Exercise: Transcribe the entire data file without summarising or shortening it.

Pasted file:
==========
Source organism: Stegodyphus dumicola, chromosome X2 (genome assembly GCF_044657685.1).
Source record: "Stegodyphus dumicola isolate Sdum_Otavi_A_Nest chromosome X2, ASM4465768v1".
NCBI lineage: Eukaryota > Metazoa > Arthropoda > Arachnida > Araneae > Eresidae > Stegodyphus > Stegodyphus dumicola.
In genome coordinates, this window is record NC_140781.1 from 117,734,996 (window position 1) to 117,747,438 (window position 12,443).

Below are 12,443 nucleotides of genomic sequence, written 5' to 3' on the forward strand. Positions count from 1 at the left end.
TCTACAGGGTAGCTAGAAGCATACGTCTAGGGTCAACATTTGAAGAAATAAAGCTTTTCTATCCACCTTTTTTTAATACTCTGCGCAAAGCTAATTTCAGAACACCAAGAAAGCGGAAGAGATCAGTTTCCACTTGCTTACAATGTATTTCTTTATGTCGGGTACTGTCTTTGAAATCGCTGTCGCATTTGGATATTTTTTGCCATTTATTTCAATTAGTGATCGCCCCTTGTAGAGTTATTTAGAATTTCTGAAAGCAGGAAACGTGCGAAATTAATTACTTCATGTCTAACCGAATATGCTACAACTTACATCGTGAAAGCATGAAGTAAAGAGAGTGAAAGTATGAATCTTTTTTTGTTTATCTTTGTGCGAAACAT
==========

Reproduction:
Source organism: Stegodyphus dumicola, chromosome X2 (genome assembly GCF_044657685.1).
Source record: "Stegodyphus dumicola isolate Sdum_Otavi_A_Nest chromosome X2, ASM4465768v1".
NCBI lineage: Eukaryota > Metazoa > Arthropoda > Arachnida > Araneae > Eresidae > Stegodyphus > Stegodyphus dumicola.
In genome coordinates, this window is record NC_140781.1 from 117,734,996 (window position 1) to 117,747,438 (window position 12,443).

Below are 12,443 nucleotides of genomic sequence, written 5' to 3' on the forward strand. Positions count from 1 at the left end.
TCTACAGGGTAGCTAGAAGCATACGTCTAGGGTCAACATTTGAAGAAATAAAGCTTTTCTATCCACCTTTTTTTAATACTCTGCGCAAAGCTAATTTCAGAACACCAAGAAAGCGGAAGAGATCAGTTTCCACTTGCTTACAATGTATTTCTTTATGTCGGGTACTGTCTTTGAAATCGCTGTCGCATTTGGATATTTTTTGCCATTTATTTCAATTAGTGATCGCCCCTTGTAGAGTTATTTAGAATTTCTGAAAGCAGGAAACGTGCGAAATTAATTACTTCATGTCTAACCGAATATGCTACAACTTACATCGTGAAAGCATGAAGTAAAGAGAGTGAAAGTATGAATCTTTTTTTGTTTATCTTTGTGCGAAACAT